community - Page number 24

A handbook for the open source way, written the open source way

Remember the Seinfeld episode where Kramer had the idea to make a coffee table book about coffee tables? I always thought that was a pretty elegant idea. Well, a few months ago, some of the smart folks on Red Hat's community architecture team had a similarly elegant idea:

Write a book about building community the open source way... and write it with a community, the open source way. Meaning, open the text up, allow interested users to contribute, and see what happens.

Brilliant. » Read more

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OPEN Forum now connected to LinkedIn

open ants

It looks like OPEN Forum, American Express’ small business community recently got a little more...open. AMEX has removed the restriction to just card members and allows LinkedIn logins [to comment]. LinkedIn is a site where you can host your professional network of trusted contacts. We told you about OPEN forum in a previous post.

“With the LinkedIn API, millions of entrepreneurs and other business professionals on LinkedIn will now be able to actively participate in discussions on OPEN Forum by using their LinkedIn credentials – regardless of whether they are card members or not.”

» Read more

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Three signs your corporate culture isn't ready for the open source way

It's a good bet that the next generation of defining companies will have corporate cultures built the open source way-- around openness and collaboration, while fostering community and culture that extend outside the company walls.

In fact many of the defining companies of the first decade of this century show these characteristics (with one very notable exception we discussed earlier).
» Read more

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2 reasons why the term "crowdsourcing" bugs me

Interesting article in Forbes about the way Threadless, the awesome t-shirt company, thinks about community-building. For those of you who aren't familiar with Threadless, they do about $30 million in revenues with a unique cultural/business model that merges a community of t-shirt creators and consumers into one happy family (you can read more about them in the Forbes article). » Read more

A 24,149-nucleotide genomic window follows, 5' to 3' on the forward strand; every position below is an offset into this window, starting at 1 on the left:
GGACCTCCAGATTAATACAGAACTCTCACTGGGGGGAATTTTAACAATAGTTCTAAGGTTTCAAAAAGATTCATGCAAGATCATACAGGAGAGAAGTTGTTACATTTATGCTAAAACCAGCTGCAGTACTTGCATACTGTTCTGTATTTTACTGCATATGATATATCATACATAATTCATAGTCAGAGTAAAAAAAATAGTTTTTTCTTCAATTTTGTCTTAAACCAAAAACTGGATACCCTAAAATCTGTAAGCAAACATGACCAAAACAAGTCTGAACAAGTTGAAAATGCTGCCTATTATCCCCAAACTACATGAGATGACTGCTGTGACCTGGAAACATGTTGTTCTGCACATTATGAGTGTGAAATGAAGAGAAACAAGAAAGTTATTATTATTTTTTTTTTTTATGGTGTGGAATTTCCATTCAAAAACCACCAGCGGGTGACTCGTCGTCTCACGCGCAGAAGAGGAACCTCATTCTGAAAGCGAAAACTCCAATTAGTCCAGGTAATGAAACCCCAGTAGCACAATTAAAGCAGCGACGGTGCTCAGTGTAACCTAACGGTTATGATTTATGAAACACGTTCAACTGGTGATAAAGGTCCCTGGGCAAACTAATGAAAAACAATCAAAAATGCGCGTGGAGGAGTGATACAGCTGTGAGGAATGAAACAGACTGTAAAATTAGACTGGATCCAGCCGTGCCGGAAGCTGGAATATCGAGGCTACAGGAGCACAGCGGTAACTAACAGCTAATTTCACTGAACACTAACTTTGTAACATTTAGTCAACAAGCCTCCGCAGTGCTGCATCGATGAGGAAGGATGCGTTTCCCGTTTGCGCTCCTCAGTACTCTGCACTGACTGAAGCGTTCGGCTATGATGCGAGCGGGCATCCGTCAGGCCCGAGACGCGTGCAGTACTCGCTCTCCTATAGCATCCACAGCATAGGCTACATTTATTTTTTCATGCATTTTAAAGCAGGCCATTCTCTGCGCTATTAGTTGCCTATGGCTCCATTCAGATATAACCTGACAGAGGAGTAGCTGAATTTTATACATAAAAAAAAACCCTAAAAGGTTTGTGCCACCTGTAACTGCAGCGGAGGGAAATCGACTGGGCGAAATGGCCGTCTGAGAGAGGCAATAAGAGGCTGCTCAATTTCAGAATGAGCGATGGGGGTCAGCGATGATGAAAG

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Hello world:

Welcome to the business channel on opensource.com. In this channel we plan to explore how the principles of open source are influencing the world of business.

I have been working at open source software companies for the past 10 years and have experienced first hand how the open source model creates better software faster. I hadn't spent as much time thinking about open source beyond software.

This all changed for me last year. » Read more

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Is opensource.com built on open source?

You bet it is. As we began our quest to build this community site, our first requirement was that it should be a as open source as possible. We went beyond "as possible" and built a site that is completely open source, from the operating system to the social publishing system. » Read more

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The state of opensource.com

As you might imagine, we went through several site designs before arriving at where we are today. Our user feedback indicated that from our original design, the content was too far down the page. The featured articles were below the fold and there was not enough teaser text to entice our readers. We listened to our users and came up with the following design. » Read more

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What should opensource.com be?

Like any ongoing collaborative project, opensource.com will change and evolve over time. Your participation will shape it, improve it, and make it more relevant over time.

If you see a way to make opensource. com better, or if there's something that really bothers you, we want to know. This is our suggestion box, a place you can comment freely about anything - from the images we use to layout to the content itself. Noting of past mistakes is welcome, so long as you keep one eye on our future.

Please leave your comments here.

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Giving creative projects a community kickstart

The project was called Kind of Bloop. An 8-bit tribute to the Miles Davis masterpiece “Kind of Blue”. Yes, the same sound you remember from first-generation Nintendo games.

Re-imagining “Kind of Blue” was an idea Andy Baio always dreamed about. Baio is a journalist, programmer, and also the CTO of Kickstarter, a funding platform for creative projects.
» Read more

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Maslow's hierarchy of (community) needs

Over the past month or so, I've been having a conversation with Iain Gray, Red Hat Vice President of Customer Engagement, about the ways companies engage with communities. » Read more

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